Complex Variables 27000 Fall 2017

Instructor: Danny Calegari; Grader: Shuo Pang

TuTh 11:00-12:20 Eckhart 206

Description of course:

This course is an introduction to Complex Variables. It is intended for undergraduates.

Office hours:

Calegari's Office hours are 12:30-1:20 Mondays.


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There will be a midterm and a final. There will also be weekly homework.

Grading is based 50% on homework, and 25% on each exam.

Homework is posted to this website each Thursday and due before the start of class the following Thursday. Late homework will not be accepted.

Homework is usually taken directly from Marsden-Hoffman. The notation x:y means exercise y from section x.


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The draft syllabus is as follows; note that this is based on a previous lecturer's syllabus, and is subject to revision, especially towards the later selection of topics.

  1. review of complex numbers and their basic properties
  2. complex functions; continuity, differentiability and the Cauchy-Riemann equations and the Laplace equation
  3. power series; term by term differentiation, radius of convergence, etc.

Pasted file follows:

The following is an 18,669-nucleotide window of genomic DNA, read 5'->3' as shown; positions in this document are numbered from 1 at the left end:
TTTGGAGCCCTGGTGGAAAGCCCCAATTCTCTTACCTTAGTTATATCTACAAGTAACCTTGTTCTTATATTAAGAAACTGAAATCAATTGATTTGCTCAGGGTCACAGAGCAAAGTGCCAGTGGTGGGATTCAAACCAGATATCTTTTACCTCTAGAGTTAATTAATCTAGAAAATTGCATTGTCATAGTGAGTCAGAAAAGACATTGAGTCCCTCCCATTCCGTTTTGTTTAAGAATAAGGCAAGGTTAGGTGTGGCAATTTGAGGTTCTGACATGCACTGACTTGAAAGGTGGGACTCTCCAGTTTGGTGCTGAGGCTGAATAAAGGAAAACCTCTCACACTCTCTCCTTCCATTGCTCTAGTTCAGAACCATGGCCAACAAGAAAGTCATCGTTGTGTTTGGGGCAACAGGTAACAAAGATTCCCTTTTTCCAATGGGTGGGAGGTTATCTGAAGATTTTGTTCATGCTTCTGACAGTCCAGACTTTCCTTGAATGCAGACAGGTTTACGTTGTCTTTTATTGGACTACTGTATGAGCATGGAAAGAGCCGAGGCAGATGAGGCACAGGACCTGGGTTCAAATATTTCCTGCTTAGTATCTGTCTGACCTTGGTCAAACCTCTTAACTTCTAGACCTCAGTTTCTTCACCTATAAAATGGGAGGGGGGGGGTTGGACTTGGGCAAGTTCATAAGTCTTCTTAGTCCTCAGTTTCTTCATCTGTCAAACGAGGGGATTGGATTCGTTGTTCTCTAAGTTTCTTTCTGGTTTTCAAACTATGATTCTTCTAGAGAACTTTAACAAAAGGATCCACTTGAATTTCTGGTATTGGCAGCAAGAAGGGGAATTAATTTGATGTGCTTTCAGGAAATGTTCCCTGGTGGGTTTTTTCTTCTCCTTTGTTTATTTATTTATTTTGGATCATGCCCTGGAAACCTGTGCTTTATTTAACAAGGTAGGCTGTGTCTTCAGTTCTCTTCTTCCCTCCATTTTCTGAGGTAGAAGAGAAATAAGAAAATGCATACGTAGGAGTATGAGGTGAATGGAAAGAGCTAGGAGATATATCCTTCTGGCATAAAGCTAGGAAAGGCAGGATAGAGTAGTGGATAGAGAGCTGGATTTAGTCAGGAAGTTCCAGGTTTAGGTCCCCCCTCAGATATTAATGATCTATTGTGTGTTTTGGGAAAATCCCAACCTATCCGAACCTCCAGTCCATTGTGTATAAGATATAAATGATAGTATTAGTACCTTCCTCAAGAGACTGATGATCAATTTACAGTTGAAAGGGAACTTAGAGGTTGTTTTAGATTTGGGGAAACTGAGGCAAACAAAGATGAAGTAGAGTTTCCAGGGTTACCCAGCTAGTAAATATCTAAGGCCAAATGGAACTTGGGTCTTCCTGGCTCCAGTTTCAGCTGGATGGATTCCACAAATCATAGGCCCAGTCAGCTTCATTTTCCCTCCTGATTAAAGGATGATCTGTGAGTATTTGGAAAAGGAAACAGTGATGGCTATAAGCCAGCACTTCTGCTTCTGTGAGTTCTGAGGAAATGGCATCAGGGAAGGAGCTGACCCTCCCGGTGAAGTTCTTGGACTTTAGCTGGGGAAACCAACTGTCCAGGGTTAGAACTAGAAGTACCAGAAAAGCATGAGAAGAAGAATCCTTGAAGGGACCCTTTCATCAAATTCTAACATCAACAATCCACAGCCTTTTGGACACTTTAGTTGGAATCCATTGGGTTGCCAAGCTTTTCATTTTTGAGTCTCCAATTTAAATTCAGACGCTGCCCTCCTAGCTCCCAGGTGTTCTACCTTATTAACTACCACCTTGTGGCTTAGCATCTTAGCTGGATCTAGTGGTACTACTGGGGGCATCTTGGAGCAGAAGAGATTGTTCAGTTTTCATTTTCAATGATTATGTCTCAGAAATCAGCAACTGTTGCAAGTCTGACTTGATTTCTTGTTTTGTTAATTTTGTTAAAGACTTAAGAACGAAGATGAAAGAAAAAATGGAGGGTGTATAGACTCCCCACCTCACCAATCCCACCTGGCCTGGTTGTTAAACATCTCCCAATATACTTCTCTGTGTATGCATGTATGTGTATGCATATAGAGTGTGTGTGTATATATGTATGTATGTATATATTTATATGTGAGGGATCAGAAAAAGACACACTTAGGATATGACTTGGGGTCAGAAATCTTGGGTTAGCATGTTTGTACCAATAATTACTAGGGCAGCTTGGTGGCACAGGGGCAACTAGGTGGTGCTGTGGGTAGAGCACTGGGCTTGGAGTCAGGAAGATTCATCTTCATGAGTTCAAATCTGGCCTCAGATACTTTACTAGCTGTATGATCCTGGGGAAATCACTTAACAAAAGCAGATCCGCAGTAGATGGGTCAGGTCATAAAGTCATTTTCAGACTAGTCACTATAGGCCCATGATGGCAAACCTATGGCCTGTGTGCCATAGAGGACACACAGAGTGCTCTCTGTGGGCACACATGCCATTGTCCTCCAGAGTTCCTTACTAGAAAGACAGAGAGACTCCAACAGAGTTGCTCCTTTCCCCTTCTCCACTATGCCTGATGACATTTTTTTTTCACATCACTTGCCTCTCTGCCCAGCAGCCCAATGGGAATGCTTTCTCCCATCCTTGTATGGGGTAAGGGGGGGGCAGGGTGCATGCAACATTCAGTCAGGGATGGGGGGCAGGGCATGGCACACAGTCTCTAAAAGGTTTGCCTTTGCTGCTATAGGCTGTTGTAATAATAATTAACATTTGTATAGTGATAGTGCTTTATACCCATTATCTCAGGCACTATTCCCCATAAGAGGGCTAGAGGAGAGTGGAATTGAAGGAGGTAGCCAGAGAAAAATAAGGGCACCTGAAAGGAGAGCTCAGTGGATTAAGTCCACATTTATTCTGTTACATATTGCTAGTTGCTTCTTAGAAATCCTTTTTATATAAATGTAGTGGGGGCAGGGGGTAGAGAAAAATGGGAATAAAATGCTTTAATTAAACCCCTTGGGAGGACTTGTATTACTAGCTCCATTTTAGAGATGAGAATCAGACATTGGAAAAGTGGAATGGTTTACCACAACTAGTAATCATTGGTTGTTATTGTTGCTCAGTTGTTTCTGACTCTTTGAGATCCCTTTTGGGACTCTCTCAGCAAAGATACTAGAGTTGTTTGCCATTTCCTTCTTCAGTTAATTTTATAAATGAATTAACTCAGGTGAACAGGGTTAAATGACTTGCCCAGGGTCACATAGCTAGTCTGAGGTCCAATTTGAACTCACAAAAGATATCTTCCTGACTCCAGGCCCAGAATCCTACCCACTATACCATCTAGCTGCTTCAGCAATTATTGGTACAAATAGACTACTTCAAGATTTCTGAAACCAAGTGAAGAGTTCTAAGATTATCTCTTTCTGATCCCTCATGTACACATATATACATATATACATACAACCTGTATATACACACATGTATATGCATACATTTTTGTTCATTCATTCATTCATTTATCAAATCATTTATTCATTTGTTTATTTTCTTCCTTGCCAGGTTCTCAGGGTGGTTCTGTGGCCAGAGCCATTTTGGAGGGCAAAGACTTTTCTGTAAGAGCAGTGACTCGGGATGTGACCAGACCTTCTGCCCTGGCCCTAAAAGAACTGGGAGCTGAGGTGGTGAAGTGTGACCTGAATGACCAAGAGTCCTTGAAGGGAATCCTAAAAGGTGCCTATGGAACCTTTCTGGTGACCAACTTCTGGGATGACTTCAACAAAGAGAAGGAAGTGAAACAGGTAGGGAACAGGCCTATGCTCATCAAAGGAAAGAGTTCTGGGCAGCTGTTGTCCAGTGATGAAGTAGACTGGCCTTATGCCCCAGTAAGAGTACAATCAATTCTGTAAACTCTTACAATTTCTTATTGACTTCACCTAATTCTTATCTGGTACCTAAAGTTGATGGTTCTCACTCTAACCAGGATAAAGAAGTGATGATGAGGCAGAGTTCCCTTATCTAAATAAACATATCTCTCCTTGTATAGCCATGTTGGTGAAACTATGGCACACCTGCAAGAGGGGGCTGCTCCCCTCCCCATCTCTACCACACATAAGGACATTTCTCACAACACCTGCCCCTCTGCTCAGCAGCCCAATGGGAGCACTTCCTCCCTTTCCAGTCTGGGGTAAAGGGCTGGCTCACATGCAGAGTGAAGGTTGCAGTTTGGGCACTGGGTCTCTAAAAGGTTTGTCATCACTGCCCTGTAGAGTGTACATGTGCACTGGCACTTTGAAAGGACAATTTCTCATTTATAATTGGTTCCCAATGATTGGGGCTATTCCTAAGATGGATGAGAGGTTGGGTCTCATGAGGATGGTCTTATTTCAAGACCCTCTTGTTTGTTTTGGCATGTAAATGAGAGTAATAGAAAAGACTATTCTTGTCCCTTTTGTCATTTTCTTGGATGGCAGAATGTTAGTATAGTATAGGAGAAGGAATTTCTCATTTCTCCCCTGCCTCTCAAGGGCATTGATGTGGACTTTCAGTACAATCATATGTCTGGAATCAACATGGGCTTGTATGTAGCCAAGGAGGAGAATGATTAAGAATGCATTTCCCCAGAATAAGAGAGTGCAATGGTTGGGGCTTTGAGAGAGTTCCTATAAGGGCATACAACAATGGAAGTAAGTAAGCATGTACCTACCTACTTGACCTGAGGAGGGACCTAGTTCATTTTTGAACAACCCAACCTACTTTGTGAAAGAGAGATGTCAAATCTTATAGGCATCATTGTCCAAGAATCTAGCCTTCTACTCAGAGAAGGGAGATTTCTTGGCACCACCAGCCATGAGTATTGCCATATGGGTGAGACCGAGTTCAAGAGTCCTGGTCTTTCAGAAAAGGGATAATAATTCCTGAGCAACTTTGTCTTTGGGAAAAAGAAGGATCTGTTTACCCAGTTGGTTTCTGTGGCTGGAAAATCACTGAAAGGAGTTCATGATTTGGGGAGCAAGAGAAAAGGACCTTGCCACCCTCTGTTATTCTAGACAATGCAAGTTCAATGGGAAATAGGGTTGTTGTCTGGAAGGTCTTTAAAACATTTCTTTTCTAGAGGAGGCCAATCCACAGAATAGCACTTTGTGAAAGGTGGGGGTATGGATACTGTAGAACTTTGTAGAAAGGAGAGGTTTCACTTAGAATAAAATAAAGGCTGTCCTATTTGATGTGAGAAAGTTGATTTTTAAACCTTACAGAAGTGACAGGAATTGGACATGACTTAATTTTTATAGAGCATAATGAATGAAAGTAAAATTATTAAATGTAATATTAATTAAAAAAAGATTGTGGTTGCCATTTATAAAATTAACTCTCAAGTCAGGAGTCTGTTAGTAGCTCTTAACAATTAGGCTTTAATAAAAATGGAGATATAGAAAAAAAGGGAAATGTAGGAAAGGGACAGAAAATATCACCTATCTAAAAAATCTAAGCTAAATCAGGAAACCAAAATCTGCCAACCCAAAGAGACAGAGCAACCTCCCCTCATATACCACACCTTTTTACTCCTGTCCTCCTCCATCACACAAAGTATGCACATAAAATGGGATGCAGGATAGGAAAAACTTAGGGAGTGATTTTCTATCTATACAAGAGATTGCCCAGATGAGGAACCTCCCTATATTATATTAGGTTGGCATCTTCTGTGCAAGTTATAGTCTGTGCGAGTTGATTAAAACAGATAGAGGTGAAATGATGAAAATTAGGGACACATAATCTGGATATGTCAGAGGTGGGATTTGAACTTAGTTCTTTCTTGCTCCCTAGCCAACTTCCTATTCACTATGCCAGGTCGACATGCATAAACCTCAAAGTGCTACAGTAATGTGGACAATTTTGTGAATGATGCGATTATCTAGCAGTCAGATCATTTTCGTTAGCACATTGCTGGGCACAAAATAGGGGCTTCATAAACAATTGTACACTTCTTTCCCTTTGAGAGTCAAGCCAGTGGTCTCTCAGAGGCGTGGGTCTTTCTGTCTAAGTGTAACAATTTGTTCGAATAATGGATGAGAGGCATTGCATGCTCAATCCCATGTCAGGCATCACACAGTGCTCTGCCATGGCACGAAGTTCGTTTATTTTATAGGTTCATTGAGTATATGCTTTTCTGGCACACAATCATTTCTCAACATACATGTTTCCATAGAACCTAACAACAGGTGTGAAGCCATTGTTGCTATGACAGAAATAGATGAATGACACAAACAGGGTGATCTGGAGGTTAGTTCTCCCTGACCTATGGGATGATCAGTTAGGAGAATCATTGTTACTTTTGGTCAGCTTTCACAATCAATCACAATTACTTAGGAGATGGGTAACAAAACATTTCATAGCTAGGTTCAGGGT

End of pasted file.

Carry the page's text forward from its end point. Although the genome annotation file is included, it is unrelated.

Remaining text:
4. line integrals and the Cauchy-Goursat theorem for a triangle
  5. primitives and path independence; Cauchy's Thm. in a convex region
  6. Cauchy integral formula, infinite differentiability of holomorphic functions; Cauchy estimates Liouville's Theorem and the Fundamental Thm. of Algebra, Morera's Thm.
  7. power series representation of holomorphic functions
  8. Laurent expansions of analytic functions in an annulus
  9. residues and the residue theore
  10. calculation of integrals using the residue theorem
  11. sequences of analytic functions and almost uniform convergence
  12. infinite products of analytic functions; Weierstrass theorem on entire functions with prescribed zeros
  13. Cauchy's theorem for simply connected regions
  14. maximum modulus principle
  15. the argument principle


The main reference is Basic Complex Analysis, Third Edition, by Jerrold Marsden and Michael Hoffman. Homework problems will largely be taken from this book, so it is important to have access to it. Lectures may diverge from the book both in style and topics.